Trond Løke and Ivar Baarstad both work in the company NEO who have built the hyperspectral camera and PryJector setup from specifications provided by Bjørn K. Alsberg. Professor Alsberg is not associated with NEO.
TECHNICAL NOTE CRIMINALISTICS
PryJector: A Device for In Situ Visualization of Chemical and Physical Property Distributions on Surfaces Using Projection and Hyperspectral Imaging,†
Article first published online: 21 MAR 2011
© 2011 American Academy of Forensic Sciences
Journal of Forensic Sciences
Volume 56, Issue 4, pages 976–983, July 2011
How to Cite
Alsberg, B. K., Løke, T. and Baarstad, I. (2011), PryJector: A Device for In Situ Visualization of Chemical and Physical Property Distributions on Surfaces Using Projection and Hyperspectral Imaging,†. Journal of Forensic Sciences, 56: 976–983. doi: 10.1111/j.1556-4029.2011.01747.x
Funding provided by the Norwegian Research Council and the Department of Chemistry at NTNU.
- Issue published online: 5 JUL 2011
- Article first published online: 21 MAR 2011
- Received 31 Aug. 2009; and in revised form 27 May 2010; accepted 5 June 2010.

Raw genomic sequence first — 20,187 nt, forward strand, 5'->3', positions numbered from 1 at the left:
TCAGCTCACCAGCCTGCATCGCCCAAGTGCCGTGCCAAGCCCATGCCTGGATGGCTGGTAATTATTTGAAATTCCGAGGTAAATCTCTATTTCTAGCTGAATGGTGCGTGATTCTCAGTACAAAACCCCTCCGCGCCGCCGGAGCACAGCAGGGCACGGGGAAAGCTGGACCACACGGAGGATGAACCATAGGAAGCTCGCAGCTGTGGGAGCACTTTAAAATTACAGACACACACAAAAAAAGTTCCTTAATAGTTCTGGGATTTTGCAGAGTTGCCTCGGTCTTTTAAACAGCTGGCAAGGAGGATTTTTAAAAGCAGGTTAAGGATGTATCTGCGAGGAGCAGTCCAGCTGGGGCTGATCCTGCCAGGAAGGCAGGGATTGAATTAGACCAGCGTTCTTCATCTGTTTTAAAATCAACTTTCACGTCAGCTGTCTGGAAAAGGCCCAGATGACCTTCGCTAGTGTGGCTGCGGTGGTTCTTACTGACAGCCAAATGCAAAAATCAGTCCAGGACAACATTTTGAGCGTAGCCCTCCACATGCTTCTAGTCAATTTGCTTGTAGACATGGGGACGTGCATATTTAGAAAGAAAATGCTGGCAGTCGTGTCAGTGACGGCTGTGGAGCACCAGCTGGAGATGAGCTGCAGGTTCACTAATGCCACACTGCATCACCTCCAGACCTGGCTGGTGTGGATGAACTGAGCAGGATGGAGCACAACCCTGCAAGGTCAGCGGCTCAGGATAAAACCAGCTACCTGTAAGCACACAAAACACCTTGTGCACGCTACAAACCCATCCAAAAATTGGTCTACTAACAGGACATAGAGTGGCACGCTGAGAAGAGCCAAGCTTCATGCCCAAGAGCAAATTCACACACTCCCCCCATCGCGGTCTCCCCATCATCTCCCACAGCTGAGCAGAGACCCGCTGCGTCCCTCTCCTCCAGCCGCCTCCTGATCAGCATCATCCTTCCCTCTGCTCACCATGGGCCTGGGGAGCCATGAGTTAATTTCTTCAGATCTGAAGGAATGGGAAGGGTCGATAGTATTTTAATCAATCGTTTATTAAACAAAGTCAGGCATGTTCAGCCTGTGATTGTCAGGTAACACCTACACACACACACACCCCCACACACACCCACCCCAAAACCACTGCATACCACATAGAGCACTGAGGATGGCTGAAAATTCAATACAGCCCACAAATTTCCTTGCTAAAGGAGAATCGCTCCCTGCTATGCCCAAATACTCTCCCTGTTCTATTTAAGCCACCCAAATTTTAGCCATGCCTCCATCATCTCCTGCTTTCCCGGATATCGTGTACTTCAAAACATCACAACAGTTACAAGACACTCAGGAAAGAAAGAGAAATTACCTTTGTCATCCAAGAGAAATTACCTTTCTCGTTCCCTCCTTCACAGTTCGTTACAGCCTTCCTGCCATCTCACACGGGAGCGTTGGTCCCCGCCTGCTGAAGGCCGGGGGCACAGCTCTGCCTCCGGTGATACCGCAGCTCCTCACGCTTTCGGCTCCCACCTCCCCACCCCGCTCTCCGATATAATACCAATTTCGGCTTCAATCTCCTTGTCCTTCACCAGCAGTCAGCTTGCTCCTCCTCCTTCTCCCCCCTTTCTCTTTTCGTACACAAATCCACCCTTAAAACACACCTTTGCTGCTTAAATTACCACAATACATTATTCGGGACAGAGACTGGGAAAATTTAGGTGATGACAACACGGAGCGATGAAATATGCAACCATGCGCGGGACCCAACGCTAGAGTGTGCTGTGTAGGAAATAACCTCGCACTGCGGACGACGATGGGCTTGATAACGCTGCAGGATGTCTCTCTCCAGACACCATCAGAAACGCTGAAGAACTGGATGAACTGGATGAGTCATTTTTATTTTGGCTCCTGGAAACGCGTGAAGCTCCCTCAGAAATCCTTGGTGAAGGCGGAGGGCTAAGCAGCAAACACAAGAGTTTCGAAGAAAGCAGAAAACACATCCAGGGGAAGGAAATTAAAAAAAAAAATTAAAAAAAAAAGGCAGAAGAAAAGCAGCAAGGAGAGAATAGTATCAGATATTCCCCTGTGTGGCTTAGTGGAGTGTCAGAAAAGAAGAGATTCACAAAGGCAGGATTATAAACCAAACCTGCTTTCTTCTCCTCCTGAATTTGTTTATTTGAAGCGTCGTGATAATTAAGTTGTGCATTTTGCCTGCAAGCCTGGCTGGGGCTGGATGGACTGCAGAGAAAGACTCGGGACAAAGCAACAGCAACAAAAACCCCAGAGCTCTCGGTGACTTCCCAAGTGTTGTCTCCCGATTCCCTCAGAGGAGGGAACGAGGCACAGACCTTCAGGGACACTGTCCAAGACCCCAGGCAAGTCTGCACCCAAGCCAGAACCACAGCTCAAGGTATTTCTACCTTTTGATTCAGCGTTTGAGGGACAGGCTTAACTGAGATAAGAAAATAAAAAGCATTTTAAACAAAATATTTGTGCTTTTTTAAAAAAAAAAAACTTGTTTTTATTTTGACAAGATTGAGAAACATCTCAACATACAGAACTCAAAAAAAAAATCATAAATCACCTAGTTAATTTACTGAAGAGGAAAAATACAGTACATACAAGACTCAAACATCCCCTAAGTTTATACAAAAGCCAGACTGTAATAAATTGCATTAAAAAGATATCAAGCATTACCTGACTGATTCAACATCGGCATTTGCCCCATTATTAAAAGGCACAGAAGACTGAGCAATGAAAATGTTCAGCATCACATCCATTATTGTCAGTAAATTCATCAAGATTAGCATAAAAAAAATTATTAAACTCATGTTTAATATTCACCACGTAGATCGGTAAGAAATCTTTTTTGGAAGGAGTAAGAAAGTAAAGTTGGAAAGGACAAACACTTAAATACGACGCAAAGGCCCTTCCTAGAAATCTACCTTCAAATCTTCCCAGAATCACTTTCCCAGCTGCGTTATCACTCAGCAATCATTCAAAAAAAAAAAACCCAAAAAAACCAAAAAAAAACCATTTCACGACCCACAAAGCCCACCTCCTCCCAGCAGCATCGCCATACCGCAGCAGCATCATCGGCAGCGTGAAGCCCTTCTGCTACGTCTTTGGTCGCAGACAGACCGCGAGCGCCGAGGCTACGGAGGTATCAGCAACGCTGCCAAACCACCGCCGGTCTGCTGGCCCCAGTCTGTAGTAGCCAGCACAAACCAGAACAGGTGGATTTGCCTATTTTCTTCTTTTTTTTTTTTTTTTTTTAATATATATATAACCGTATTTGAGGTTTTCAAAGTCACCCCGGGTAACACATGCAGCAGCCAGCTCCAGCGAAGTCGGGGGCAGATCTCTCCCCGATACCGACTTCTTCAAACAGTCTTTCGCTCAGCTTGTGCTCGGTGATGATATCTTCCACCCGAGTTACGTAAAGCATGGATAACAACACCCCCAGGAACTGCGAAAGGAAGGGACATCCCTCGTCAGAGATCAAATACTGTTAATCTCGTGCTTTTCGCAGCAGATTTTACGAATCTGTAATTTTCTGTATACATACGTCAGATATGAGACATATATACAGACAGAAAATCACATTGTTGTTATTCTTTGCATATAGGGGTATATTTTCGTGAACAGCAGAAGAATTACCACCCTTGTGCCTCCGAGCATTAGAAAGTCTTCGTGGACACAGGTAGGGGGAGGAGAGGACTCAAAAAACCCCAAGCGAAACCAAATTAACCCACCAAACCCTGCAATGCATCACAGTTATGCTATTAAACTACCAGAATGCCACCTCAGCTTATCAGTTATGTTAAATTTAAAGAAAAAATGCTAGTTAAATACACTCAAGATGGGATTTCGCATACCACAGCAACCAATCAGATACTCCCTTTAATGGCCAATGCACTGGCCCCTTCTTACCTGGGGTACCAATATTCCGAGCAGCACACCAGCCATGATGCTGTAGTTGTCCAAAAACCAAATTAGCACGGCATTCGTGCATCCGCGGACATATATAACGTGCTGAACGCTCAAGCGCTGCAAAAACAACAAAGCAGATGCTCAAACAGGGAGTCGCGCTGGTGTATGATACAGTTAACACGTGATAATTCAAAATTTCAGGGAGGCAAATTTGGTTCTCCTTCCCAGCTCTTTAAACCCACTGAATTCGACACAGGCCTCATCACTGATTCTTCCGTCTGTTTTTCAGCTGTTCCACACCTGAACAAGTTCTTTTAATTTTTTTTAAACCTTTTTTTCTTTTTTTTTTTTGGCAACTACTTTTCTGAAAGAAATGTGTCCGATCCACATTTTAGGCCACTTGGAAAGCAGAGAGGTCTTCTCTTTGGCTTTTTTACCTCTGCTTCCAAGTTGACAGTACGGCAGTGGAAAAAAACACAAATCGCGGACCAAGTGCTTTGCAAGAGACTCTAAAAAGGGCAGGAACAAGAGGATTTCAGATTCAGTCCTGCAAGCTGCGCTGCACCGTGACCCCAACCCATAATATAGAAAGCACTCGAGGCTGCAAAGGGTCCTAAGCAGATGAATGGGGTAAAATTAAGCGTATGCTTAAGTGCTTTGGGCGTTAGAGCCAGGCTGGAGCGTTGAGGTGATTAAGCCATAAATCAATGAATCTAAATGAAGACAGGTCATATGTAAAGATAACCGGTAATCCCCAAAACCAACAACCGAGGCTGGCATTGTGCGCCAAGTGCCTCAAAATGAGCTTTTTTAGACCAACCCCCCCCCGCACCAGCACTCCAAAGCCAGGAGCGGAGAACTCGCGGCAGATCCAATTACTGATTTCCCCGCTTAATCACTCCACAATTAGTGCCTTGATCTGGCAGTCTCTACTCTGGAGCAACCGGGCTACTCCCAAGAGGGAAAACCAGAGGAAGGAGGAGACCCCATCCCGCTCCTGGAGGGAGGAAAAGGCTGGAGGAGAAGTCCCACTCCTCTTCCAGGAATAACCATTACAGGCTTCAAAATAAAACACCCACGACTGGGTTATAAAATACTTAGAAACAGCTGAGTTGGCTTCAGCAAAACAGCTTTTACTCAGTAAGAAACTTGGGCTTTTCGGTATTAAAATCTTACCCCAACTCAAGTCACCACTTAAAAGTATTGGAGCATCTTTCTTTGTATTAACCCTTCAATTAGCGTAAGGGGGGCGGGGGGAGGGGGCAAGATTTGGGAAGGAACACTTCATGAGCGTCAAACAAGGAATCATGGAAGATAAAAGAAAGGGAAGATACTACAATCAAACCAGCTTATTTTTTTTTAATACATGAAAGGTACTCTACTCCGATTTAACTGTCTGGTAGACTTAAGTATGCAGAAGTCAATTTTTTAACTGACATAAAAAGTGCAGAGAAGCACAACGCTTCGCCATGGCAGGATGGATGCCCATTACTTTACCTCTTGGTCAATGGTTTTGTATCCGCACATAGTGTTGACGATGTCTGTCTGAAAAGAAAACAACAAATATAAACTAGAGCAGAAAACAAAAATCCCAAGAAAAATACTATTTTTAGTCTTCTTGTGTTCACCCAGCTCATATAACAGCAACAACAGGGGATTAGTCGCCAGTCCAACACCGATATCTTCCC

- forensic science;
- hyperspectral analysis;
- in situ visualization;
- chemical imaging;
- chemical images;
- near-infrared spectroscopy;
Abstract: Traditional forensic methods that highlight the spatial distribution of properties such as blood and fingerprints have two main disadvantages: they often apply chemicals that may influence further analyses, and they cannot easily be modified to search for new compounds/properties. A new instrument (called PryJector) avoids these problems by dynamically projecting back onto the surface under study spatially distributed information of compounds/properties (chemical images) obtained from multivariate analysis of hyperspectral images. Selectivity to target compounds/properties is ensured by multivariate modeling which makes the instrument much more flexible compared to traditional methods. The functionality of the PryJector is demonstrated in an application related to the detection of counterfeit pharmaceuticals where compounds otherwise indistinguishable to the human eye are made clearly visible by projection of false-colored chemical images. The PryJector is shown to be a noninvasive and very flexible instrument for highlighting spatial distributions of various compounds/properties.